According to Davy Research there has been a €15 billion fall in the level of money borrowed since it peaked at €174bn in early 2009.
This sharp fall reflects mounting pressure on households to meet existing debt obligations and serious concerns that the bailout of the economy and the upcoming budget will reduce incomes further.
October statistics from the Central Bank also confirm lending to householders has fallen by 4.9% in the year, with business lending also down.
The Central Bank said the net flows of household loans has been “negative every month so far in 2010, totalling minus €7bn up to the end of October, compared with a net flow of minus €1.7bn over the same period in 2009”.
Stephen Lyons of Davy said the substantial fall in debt does not reflect higher debt repayments but demonstrates the “limited appetite for new credit”.
The reality, he suggested, is that householders are paying back less of their mortgages at this stage due to lower incomes and loss of jobs in many cases.
That situation is likely to get worse, he warned, pointing to the fact that roughly 50% of the country’s mortgages are trackers and when interest rates start to rise borrowers will face huge pressure as they struggle to meet the higher repayments.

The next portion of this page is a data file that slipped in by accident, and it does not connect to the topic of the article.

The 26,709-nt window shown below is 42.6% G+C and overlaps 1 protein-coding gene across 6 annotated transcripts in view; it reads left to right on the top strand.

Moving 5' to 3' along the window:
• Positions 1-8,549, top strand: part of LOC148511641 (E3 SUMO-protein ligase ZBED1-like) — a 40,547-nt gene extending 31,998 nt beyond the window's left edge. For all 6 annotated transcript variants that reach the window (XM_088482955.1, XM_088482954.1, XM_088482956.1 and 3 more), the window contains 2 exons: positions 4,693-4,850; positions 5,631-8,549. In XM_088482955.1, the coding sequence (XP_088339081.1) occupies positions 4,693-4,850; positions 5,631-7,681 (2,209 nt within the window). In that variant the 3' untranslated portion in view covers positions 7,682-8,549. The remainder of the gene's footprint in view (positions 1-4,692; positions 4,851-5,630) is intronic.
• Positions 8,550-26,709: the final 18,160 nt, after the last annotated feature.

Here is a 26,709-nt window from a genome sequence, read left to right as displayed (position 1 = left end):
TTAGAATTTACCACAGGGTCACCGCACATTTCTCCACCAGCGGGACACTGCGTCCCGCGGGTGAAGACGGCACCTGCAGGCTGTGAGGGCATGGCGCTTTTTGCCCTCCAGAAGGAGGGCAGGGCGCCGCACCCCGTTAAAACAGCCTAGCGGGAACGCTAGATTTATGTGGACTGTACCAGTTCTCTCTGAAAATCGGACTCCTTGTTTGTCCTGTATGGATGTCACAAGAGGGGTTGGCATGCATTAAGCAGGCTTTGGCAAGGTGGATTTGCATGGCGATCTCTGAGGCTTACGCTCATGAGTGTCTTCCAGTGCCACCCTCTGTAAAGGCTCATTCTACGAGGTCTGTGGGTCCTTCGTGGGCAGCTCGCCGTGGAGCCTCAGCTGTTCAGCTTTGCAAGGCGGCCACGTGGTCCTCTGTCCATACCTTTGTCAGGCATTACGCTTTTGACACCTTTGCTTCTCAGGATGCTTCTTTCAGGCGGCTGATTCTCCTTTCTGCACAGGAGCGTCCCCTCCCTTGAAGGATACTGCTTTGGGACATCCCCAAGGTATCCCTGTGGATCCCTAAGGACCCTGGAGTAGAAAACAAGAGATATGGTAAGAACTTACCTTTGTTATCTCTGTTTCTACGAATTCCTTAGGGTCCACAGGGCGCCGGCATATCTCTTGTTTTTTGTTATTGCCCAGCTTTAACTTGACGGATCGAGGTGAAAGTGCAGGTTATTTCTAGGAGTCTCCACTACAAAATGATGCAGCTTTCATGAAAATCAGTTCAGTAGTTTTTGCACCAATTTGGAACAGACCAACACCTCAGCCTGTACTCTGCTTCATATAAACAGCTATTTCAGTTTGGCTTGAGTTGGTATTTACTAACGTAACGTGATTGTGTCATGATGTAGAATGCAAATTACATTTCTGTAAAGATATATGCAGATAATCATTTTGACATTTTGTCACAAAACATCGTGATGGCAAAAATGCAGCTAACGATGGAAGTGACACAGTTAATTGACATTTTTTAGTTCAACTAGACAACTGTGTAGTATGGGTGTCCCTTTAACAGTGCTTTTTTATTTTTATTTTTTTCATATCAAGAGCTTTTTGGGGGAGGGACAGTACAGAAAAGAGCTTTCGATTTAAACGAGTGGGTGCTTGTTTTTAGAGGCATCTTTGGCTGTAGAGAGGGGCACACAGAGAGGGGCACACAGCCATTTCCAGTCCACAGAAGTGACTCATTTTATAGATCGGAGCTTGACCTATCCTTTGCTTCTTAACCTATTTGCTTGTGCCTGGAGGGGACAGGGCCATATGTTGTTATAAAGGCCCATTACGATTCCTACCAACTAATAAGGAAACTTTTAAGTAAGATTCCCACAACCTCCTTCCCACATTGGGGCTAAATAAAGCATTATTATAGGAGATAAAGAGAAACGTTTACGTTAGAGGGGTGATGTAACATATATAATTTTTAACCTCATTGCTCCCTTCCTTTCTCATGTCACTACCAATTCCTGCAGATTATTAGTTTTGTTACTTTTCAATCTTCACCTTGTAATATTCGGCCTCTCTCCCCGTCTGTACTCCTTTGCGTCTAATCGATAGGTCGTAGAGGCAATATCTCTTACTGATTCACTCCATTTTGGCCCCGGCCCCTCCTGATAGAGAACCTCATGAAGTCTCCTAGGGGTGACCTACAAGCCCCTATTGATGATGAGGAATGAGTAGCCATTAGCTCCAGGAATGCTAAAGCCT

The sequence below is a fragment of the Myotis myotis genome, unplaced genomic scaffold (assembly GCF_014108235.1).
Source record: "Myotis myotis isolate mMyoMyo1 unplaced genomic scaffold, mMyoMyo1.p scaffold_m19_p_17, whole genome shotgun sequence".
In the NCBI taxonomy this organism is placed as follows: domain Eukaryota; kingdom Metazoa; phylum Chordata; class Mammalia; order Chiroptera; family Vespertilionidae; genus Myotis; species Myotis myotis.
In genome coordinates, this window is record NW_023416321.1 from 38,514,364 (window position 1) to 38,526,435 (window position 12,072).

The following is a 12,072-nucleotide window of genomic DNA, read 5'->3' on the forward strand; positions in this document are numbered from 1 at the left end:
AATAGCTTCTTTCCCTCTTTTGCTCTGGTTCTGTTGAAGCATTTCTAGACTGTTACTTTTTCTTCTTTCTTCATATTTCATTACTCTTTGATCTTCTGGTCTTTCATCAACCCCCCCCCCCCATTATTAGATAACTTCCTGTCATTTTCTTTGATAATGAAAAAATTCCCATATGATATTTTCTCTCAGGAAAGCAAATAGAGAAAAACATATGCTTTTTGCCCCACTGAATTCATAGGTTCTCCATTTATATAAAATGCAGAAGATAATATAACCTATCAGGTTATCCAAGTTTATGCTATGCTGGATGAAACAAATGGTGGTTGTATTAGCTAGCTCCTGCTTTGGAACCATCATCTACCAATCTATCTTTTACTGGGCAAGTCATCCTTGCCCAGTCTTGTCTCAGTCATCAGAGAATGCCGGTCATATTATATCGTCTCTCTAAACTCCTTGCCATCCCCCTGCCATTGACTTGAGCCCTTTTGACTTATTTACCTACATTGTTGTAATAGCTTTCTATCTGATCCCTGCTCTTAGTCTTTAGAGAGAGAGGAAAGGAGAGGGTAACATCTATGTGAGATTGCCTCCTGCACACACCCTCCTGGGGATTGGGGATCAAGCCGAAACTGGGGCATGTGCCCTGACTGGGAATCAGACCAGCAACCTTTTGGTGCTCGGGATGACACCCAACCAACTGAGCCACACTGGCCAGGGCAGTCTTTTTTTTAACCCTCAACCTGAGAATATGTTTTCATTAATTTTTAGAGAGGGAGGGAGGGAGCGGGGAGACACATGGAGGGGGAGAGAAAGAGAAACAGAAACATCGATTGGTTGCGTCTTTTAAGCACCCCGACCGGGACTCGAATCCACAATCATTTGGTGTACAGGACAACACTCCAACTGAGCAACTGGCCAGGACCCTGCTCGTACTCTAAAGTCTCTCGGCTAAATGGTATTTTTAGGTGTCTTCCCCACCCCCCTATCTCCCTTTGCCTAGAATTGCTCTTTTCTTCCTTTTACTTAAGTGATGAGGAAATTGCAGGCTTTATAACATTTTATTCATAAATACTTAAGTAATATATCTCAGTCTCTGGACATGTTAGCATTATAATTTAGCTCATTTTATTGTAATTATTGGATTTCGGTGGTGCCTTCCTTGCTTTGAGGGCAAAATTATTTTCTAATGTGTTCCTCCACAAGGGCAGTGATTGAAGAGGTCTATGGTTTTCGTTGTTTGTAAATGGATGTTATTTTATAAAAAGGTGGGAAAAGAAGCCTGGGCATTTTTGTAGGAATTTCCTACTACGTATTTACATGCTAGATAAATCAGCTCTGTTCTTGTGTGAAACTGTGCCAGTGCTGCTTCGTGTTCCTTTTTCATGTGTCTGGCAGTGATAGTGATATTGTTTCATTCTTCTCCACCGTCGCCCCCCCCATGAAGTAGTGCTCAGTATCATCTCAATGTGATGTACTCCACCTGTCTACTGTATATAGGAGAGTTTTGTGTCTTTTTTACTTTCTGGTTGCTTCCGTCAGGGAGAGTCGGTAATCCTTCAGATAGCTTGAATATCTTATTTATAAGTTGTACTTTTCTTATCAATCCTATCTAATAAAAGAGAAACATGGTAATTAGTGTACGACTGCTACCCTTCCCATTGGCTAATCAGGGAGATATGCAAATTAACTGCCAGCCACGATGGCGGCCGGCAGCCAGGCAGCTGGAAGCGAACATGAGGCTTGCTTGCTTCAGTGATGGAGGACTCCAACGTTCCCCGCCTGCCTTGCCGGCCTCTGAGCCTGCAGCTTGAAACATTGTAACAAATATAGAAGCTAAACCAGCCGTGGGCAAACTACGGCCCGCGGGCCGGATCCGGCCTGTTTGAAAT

On current evidence, Mr Lyons suggested the repayment rate on mortgage balances had fallen to just 6% from 8%, quarter on quarter.
“It would be wrong to conclude on that basis that the fall in the level of household debt was due to higher debt repayments,” he said.
Mr Lyons also said that comparison with IBF/PwC mortgage lending figures for the third quarter, also out yesterday, and the Central Bank’s mortgage balances, suggest the repayment rate on the national mortgage book was down.
The reluctance to borrow was also starkly highlighted by a 40% fall in the demand for mortgages in the third quarter.
The Irish Mortgage Corporation described the fall as “a mortgage wipeout”.
The only increase in demand for home loans was in the first-time buyer category which rose 4% quarter on quarter. The buy-to-let segment of the market has been a huge casualty and declined by 64% year on year.
Bloxham economist Alan McQuaid said that “until the banking sector crisis is fully resolved and things improve on the labour market front then the supply/demand for credit will remain subdued in our view”.